The RNA-binding protein Fragile X Mental Retardation (FMRP) is an evolutionarily conserved protein that is particularly abundant in the brain due to its high expression in neurons [1,2,3]. The absence of FMRP causes the development of Fragile X syndrome, the most frequent form of hereditary mental re- tardation [4,5]. FMRP is considered to be a nucleocytoplasmic shuttling protein [6,7,8,9]. In the cytoplasm, the major fraction of FMRP is associated with mRNP complexes bound to polyribo- somes [10,11,12], in support of a translational role for FMRP [5,13,14,15]. In neurons, FMRP may also act as a translational repressor by trapping mRNAs into neuronal RNA granules which are then transported out of the soma in a repressed state until they reach their destination in the neurites [13]. It was previously suggested that mammalian FMRP might also promote translation repression of its mRNA targets under stress conditions by trapping them into stress granules (SG) [16]. SG are cytoplasmic bodies whose formation during stress correlates with the inhibition of translation initiation and might constitute the actual sites where stalled translation initiation complexes accumulate [17,18]. The formation of SG, which occurs under stress conditions, requires
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Marfanoid features and X-linked mental retardation associated with craniofacial abnormalities: the Lujan-Fryns syndrome

Marfanoid features and X-linked mental retardation associated with craniofacial abnormalities: the Lujan-Fryns syndrome

Marfanoid features associated with mental retardation are often a diagnostic challenge for general neurologists, since sev- eral genetic and inborn metabolic diseases present this clinical spectrum. Some of these diseases have typical clinical markers that may aid diagnosis. For instance, Lujan-Fryns syndrome is a recessive X-linked condition characterized by mental retar- dation, marfanoid habitus, and facial dysmorphisms 1,2 .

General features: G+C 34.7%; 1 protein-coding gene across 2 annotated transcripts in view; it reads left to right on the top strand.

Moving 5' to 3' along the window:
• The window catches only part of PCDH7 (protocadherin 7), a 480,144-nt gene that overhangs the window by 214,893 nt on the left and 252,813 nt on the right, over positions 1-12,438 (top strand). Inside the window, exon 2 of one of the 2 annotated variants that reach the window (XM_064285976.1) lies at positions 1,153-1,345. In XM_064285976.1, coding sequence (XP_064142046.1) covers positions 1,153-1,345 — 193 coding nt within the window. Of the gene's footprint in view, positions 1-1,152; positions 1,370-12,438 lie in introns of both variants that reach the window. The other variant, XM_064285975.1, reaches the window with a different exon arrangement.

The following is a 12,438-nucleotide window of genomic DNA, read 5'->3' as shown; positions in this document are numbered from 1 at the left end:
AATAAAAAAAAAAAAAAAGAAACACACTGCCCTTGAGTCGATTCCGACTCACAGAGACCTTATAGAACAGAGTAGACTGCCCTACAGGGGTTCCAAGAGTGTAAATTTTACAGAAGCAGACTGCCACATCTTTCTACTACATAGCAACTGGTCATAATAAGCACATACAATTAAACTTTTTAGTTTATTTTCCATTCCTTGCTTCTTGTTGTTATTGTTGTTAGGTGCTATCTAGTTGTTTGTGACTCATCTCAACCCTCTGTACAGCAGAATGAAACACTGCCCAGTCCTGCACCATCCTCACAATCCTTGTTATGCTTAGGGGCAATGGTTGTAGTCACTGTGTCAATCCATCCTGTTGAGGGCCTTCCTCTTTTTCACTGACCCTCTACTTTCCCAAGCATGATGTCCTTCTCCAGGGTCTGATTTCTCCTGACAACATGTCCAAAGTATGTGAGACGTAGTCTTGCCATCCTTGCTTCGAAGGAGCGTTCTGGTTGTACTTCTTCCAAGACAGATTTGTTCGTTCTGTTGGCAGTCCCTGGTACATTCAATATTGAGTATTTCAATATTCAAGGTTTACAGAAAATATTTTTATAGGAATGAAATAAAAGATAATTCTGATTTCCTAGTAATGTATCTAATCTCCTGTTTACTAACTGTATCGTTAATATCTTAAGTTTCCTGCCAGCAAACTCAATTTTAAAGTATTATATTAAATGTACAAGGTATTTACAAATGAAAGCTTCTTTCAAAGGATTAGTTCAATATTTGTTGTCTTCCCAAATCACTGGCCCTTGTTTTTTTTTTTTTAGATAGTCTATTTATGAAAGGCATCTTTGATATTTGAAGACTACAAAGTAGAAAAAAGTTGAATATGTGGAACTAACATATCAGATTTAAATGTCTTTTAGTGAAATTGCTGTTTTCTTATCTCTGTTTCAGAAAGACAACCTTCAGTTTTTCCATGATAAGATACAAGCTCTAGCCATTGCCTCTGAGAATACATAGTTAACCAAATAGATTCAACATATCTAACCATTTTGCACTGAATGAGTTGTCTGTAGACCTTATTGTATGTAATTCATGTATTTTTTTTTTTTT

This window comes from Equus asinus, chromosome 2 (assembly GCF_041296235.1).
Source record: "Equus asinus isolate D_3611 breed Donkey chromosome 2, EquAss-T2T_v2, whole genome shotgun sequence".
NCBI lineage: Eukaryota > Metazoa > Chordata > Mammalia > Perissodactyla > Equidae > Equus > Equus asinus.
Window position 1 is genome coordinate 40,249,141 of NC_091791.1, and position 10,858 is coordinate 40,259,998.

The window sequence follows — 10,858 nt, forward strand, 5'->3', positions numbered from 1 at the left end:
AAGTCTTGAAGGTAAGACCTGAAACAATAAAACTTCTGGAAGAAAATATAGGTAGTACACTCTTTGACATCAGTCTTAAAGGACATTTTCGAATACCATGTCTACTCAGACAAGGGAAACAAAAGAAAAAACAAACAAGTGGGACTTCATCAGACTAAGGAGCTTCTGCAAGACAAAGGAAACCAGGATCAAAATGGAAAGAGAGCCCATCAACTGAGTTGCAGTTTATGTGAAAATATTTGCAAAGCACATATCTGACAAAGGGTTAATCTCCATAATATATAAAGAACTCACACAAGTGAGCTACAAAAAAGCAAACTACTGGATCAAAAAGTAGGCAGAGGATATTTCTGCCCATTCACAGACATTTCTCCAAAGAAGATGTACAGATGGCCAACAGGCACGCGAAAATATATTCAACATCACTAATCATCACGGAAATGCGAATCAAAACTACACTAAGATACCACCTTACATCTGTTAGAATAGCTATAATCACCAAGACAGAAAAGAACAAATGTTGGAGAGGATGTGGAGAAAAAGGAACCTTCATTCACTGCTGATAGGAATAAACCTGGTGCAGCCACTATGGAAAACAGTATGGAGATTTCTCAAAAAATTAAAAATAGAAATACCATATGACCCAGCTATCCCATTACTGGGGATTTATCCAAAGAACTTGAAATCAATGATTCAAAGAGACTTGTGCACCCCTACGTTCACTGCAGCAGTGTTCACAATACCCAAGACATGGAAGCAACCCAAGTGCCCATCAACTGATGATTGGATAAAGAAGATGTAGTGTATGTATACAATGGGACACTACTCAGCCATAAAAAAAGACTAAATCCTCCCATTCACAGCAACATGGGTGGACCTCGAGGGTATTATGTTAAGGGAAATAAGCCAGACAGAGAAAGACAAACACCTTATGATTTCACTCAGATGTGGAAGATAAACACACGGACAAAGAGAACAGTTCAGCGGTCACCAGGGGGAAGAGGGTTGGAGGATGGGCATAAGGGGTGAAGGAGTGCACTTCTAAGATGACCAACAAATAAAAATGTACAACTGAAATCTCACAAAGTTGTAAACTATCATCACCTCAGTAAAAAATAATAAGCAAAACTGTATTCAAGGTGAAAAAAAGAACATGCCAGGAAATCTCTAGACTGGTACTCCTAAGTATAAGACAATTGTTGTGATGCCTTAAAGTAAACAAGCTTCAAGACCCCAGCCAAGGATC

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Structure and stability upon maternal transmission of common and intermediate FMR1( Fragile X Mental Retardation 1

Structure and stability upon maternal transmission of common and intermediate FMR1( Fragile X Mental Retardation 1

The fragile X syndrome is the most common X- linked mental retardation disorder affecting ~1 in 4,000 males and ~1 in 8,000-9,000 females (Crawford et al., 2001). The Fragile-X Mental Retardation 1 gene (FMR1) was cloned in 1991 (Oberlé et al., 1991; Verkerk et al., 1991; Yu et al., 1991), and the vast majority of fragile-X cases are due to expansions of the polymorphic CGG trinucleotide repeat in the 5’-untranslated region of the gene. In the general population, CGG-repeat size varies from 6 to 55. In affected individuals the repeat greatly ex- ceeds 200 and transcription silencing of FMR1 gene occurs (Pieretti et al., 1991), thus characterizing the full mutation. Alleles with repeats in the ~55-200 range, which are tran- scribed, but unstable, may expand to full mutations upon maternal transmission. These are known as premutations. Indeed the boundary between common and premutation al-
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Rubinstein – Taybi in Syndrome a Peruvian patient with mild mental retardation: A case report / Síndrome de Rubinstein - Taybi em um paciente Peruano com leve retardo mental: Um relato de caso

Rubinstein – Taybi in Syndrome a Peruvian patient with mild mental retardation: A case report / Síndrome de Rubinstein - Taybi em um paciente Peruano com leve retardo mental: Um relato de caso

(typical species, hand with enlarged thumb, anal sounds in the speech attempt) and genetically (karyotype). Even with this early diagnosis and the beginning of treatment, clinical repercussions are still present: deficit in school learning, showing that currently he can count from 1 to 20 and write his name, but the school grades are maximum. This is justified by the presence of mild mental retardation and the anatomical differences in the hands due to the syndrome, writing becomes more difficult. It is worth mentioning that he studies in a school for children with some special need, but that aims at social inclusion.